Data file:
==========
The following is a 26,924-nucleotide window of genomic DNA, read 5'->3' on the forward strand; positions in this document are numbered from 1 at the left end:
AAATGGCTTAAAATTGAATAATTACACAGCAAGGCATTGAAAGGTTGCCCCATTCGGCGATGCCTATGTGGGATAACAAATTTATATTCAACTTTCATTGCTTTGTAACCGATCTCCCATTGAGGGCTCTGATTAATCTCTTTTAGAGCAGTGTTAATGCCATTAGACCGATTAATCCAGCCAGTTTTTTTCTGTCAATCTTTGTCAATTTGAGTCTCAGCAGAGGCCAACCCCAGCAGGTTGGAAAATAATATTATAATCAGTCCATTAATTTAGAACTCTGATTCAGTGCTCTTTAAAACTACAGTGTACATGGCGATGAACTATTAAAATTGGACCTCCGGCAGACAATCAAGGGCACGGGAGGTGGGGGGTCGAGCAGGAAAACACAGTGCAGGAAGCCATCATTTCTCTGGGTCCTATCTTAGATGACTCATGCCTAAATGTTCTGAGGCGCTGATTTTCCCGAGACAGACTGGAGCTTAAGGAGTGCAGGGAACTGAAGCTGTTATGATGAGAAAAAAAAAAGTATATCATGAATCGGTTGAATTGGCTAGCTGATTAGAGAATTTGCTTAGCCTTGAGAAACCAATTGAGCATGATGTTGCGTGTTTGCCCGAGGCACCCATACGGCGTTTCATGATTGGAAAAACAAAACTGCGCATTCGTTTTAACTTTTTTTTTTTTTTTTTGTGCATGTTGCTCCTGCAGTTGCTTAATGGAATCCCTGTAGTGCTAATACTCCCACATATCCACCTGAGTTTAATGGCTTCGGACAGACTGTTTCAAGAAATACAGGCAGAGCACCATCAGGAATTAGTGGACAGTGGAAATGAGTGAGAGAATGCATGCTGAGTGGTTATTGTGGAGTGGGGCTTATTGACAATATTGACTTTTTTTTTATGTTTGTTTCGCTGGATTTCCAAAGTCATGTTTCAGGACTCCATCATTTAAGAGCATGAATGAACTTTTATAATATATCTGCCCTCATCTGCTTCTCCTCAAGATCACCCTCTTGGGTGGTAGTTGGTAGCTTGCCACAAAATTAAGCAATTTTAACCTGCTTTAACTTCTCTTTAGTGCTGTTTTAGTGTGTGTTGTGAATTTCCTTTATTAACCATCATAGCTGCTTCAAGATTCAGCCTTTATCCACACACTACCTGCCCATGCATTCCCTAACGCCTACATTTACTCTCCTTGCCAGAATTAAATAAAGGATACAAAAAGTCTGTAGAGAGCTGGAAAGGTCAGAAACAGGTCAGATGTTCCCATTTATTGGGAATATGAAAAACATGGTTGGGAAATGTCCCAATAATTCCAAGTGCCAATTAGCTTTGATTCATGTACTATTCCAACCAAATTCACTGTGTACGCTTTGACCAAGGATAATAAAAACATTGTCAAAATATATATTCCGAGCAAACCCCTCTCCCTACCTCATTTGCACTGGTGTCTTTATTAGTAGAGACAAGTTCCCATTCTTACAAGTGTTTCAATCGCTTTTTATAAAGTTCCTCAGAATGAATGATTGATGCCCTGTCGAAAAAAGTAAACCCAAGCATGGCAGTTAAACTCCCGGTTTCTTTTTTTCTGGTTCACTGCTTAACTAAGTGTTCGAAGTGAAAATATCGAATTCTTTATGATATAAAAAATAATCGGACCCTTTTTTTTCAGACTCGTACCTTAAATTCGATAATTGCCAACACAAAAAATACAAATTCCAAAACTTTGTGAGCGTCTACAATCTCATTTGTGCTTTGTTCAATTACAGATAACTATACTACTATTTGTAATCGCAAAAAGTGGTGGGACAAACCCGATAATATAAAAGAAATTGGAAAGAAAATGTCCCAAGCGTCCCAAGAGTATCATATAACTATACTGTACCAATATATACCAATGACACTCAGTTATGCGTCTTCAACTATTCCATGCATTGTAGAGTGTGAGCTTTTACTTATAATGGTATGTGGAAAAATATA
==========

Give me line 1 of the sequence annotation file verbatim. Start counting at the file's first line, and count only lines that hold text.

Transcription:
The following is a 26,924-nucleotide window of genomic DNA, read 5'->3' on the forward strand; positions in this document are numbered from 1 at the left end: